We love babies, weddings and graduation. We love new homes and cars and retirement.
Everyone loves positive change that we control, but we get stressed when other people make us move.
So most of us avoid asking for change. We know it threatens people. Asking for change means we want something better, or different.
Change & The New OMA
The OMA started renovation this spring: a new group of Board members, a governance retreat/renewal and then a major strategy planning session. Now the hard work begins.
Change means we find new and better ways to act. It means we work in concert.
Change interrupts usual workflow. We stop doing some things, start doing others and redefine ourselves in the process. Change is scary. If it isn’t, it probably isn’t real change.
The following ideas come from a blend of research and personal experience. I cannot cite sources for each idea, just note that many come from other authors. After each idea, I try to apply it to the OMA, in italics.
NB: Adjust these ideas to fit your position in your hospital, clinic or organization. Still, the ideas hold for everyone everywhere.
For example, your change efforts will look different depending on who reports to you, if anyone.
Middle management will apply these ideas differently than a CEO.
And a Board Director will play a different role, too: You cannot direct operations, but you can and should ask hard questions.
Pick a vision that people can understand.
We chose “Everyone seen within 1 hour,” in our emergency department. People laughed out loud, when they heard it. They stopped laughing when we hit 1 hour, 12 months later. At every success or failure, we circled back to our dream.
What’s our big dream at the OMA? Is it big enough that people will think we are a bit crazy for trying?
Find Your Moral Compass
Identify the high ground.
In our emergency department, our central value was, “Treat everyone like family.” We fought against any process that privileged patients did not have to endure. We wanted everyone to get outstanding service and care.
Once you identify your high ground, stake it out. Own it. When you get attacked, point your team back to why you are all on this journey.
What is the high ground for the OMA? Is it serving members, or something else? Do all our current projects fit with our dream and moral compass?
Prepare for Resistance
As soon as you start change, you will get attacked. People who never spent one millisecond thinking about your work before will descend in flocks to peck at your attempt to change.
People often resist change because they benefit from current dysfunction. Your change efforts WILL make life worse for some people. Dogcatchers go unemployed when all the dogs have new pens.
Who will resist change at the OMA? Who will attack from the outside? How can we prepare?
Build a Great Team
Some people will never like what you are doing. Some will threaten to leave. Help them do so. You only want people around who are 100% committed to the vision.
Find flexible people, those comfortable with ambiguity.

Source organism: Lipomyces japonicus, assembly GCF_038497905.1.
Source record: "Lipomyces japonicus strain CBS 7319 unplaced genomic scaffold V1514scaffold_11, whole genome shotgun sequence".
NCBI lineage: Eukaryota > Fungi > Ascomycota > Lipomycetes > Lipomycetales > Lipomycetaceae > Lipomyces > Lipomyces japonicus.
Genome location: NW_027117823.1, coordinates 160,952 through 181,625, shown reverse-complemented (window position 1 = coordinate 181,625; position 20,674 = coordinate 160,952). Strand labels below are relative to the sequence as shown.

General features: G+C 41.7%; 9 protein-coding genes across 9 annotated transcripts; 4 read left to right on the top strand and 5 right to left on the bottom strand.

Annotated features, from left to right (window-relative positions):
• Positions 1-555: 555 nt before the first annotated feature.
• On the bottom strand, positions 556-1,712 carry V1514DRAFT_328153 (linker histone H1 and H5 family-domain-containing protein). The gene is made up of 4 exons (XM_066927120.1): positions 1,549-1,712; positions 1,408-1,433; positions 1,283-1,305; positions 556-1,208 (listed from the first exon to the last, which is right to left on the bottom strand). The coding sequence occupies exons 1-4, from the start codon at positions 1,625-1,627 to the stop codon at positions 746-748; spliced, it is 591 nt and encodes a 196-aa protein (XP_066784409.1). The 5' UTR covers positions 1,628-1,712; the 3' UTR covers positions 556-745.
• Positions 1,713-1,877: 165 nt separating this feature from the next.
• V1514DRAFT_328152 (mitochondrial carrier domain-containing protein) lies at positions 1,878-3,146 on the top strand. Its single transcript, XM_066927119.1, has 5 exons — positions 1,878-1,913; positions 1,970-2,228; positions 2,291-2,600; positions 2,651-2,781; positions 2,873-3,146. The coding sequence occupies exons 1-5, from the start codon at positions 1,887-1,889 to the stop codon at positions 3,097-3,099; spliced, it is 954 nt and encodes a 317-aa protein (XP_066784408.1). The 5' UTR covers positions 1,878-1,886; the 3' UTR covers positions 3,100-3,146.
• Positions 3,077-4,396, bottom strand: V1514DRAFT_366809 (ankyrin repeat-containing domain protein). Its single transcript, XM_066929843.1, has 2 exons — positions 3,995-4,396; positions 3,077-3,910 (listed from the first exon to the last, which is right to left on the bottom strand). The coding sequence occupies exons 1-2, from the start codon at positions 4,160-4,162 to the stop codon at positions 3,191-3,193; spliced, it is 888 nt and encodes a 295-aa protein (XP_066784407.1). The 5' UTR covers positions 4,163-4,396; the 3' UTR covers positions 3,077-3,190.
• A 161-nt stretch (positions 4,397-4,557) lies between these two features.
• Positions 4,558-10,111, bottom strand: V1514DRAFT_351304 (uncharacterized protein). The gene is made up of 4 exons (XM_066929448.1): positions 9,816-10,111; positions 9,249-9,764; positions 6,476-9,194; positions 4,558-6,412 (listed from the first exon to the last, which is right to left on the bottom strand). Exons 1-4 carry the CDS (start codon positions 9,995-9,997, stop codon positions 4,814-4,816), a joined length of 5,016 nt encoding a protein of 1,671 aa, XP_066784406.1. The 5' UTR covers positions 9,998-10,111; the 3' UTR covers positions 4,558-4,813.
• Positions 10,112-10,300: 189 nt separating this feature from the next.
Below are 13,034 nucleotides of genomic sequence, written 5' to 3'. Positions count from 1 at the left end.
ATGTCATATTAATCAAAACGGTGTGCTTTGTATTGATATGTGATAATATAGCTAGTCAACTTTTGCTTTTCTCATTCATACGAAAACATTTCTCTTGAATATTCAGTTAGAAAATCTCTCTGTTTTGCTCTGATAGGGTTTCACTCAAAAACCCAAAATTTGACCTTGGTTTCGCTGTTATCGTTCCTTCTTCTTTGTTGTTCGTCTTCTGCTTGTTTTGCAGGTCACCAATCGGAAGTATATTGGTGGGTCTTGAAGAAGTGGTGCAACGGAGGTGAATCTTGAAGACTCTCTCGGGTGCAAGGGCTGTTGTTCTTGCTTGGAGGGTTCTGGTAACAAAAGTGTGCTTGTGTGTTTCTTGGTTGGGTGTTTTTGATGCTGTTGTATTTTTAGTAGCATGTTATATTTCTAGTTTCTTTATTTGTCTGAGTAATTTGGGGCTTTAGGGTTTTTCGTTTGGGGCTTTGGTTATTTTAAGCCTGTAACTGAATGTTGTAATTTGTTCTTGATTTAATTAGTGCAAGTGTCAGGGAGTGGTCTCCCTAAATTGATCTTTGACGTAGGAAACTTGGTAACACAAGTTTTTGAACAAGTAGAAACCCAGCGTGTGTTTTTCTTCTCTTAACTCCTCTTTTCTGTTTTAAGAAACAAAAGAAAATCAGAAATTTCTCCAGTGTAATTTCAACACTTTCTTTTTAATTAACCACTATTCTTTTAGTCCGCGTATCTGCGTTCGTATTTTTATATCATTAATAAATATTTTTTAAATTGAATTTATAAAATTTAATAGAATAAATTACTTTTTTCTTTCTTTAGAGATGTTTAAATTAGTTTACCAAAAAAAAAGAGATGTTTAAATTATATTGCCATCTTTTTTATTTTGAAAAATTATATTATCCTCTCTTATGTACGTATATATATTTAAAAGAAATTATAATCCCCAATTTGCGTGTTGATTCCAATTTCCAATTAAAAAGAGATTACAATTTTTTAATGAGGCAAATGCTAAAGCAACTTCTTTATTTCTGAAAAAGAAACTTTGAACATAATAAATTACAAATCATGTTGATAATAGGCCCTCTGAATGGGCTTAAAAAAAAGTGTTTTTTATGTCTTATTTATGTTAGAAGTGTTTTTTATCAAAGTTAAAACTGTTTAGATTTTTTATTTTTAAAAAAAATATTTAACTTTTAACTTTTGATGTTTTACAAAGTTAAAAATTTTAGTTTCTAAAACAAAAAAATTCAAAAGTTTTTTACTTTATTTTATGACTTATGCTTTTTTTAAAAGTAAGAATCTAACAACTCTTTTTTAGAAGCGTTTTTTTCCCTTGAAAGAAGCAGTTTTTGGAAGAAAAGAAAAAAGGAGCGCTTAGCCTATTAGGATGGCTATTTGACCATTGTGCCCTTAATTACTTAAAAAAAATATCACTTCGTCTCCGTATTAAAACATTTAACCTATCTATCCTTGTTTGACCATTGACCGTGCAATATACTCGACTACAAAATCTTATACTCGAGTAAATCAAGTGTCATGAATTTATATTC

Some people are wired to work as switch operators on train tracks. For them, life must be crisp and clear. They lose their minds with any hint of ambiguity. They travel through life on one track or another.
These kinds of people are great for running a system after it’s built. Do not keep them around for renovations. Ask them back when it’s done.
When you identify great people, spend time nurturing them. Hunt for true leaders; they are rare. Train them to scale up your efforts.
No one wants a wage slave. Employers want passion, enthusiasm and excellence. These things are never bought. People offer them voluntarily, or not at all. It is not easy to ask volunteers to change.
The OMA has some outstanding staff: dedicated, expert people. Are we supporting them? Are they free to perform? Do we need to recruit more? What are we unable to do because we lack trained staff to do it?
Change is messy. Kitchen renovations mean plates stacked on tables and towels tossed in boxes. Dust and muddy footprints are so intolerable for some people that they move out until after the work is done.
Can we cope with change at the OMA? Can we handle good enough while working towards something better? Will we use parliamentary process to block change?
Seriously. You need to be relentless in a positive way.
Attacks on the ethics, logic or wisdom of your vision must be confronted. Every tiny jab that undermines the vision must be addressed. You must not tolerate eye rolling, distraction or other passive aggression.
Are we ready to be relentless about change at the OMA? Do we have the energy for it? Are we prepared?
Own your own performance.
Business schools talk about an internal versus external locus of control. People who blame something outside themselves for their bad performance have an external locus of control.
These people rarely adopt positive change.
People with an internal locus of control refuse to blame other people or external events for their performance. They adopt SMART goals and push toward targets, relentlessly.
Show people that you care about performance by holding them accountable to meaningful targets. Help them. Give people the tools they need to excel.
Do we have measurable goals that reflect our vision? Is member satisfaction our primary target? Do we have an internal or external locus of control?
John Kotter has some brilliant parables about change. My favourites are,
90 minutes well spent.
Courage and Change
Change makes us feel uncomfortable, a bit nervous. That is good; it helps us empathize with those we are leading through change.
In the end, people change. Change starts with individuals. Do we have the courage to try something different ourselves?
Photo credit: CBC.ca